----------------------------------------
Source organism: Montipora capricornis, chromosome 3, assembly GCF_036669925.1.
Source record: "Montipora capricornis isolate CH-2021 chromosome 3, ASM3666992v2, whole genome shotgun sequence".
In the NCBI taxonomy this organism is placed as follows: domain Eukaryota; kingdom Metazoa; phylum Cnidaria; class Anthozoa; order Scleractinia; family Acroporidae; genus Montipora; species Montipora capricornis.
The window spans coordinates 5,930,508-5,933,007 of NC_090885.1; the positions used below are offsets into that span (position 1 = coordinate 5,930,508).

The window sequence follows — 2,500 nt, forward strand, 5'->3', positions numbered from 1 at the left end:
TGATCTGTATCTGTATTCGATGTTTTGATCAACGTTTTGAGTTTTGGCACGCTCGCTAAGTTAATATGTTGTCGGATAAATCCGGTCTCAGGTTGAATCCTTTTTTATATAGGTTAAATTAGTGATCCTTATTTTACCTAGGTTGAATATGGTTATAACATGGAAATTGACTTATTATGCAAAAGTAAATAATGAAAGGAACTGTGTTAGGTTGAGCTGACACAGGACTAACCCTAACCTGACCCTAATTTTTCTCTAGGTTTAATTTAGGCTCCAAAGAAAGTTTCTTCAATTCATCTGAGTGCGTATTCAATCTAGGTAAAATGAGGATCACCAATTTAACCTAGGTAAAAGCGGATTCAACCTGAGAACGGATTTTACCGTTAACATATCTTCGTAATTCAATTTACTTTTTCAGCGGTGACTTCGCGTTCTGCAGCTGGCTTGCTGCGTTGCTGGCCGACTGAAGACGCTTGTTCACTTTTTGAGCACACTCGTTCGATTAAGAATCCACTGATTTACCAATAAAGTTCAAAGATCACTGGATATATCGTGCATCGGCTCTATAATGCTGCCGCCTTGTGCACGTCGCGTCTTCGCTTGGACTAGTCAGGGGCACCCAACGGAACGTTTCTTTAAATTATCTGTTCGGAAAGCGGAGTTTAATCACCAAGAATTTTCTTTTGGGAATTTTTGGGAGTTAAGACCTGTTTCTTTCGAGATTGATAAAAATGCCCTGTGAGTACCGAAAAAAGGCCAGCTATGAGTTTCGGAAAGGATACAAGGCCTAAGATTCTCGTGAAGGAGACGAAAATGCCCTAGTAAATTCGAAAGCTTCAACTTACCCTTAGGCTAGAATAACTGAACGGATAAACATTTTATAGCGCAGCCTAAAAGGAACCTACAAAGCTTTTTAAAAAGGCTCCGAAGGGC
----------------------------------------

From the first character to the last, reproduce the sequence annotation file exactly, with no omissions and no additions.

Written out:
Source organism: Montipora capricornis, chromosome 3, assembly GCF_036669925.1.
Source record: "Montipora capricornis isolate CH-2021 chromosome 3, ASM3666992v2, whole genome shotgun sequence".
In the NCBI taxonomy this organism is placed as follows: domain Eukaryota; kingdom Metazoa; phylum Cnidaria; class Anthozoa; order Scleractinia; family Acroporidae; genus Montipora; species Montipora capricornis.
The window spans coordinates 5,930,508-5,933,007 of NC_090885.1; the positions used below are offsets into that span (position 1 = coordinate 5,930,508).

The window sequence follows — 2,500 nt, forward strand, 5'->3', positions numbered from 1 at the left end:
TGATCTGTATCTGTATTCGATGTTTTGATCAACGTTTTGAGTTTTGGCACGCTCGCTAAGTTAATATGTTGTCGGATAAATCCGGTCTCAGGTTGAATCCTTTTTTATATAGGTTAAATTAGTGATCCTTATTTTACCTAGGTTGAATATGGTTATAACATGGAAATTGACTTATTATGCAAAAGTAAATAATGAAAGGAACTGTGTTAGGTTGAGCTGACACAGGACTAACCCTAACCTGACCCTAATTTTTCTCTAGGTTTAATTTAGGCTCCAAAGAAAGTTTCTTCAATTCATCTGAGTGCGTATTCAATCTAGGTAAAATGAGGATCACCAATTTAACCTAGGTAAAAGCGGATTCAACCTGAGAACGGATTTTACCGTTAACATATCTTCGTAATTCAATTTACTTTTTCAGCGGTGACTTCGCGTTCTGCAGCTGGCTTGCTGCGTTGCTGGCCGACTGAAGACGCTTGTTCACTTTTTGAGCACACTCGTTCGATTAAGAATCCACTGATTTACCAATAAAGTTCAAAGATCACTGGATATATCGTGCATCGGCTCTATAATGCTGCCGCCTTGTGCACGTCGCGTCTTCGCTTGGACTAGTCAGGGGCACCCAACGGAACGTTTCTTTAAATTATCTGTTCGGAAAGCGGAGTTTAATCACCAAGAATTTTCTTTTGGGAATTTTTGGGAGTTAAGACCTGTTTCTTTCGAGATTGATAAAAATGCCCTGTGAGTACCGAAAAAAGGCCAGCTATGAGTTTCGGAAAGGATACAAGGCCTAAGATTCTCGTGAAGGAGACGAAAATGCCCTAGTAAATTCGAAAGCTTCAACTTACCCTTAGGCTAGAATAACTGAACGGATAAACATTTTATAGCGCAGCCTAAAAGGAACCTACAAAGCTTTTTAAAAAGGCTCCGAAGGGC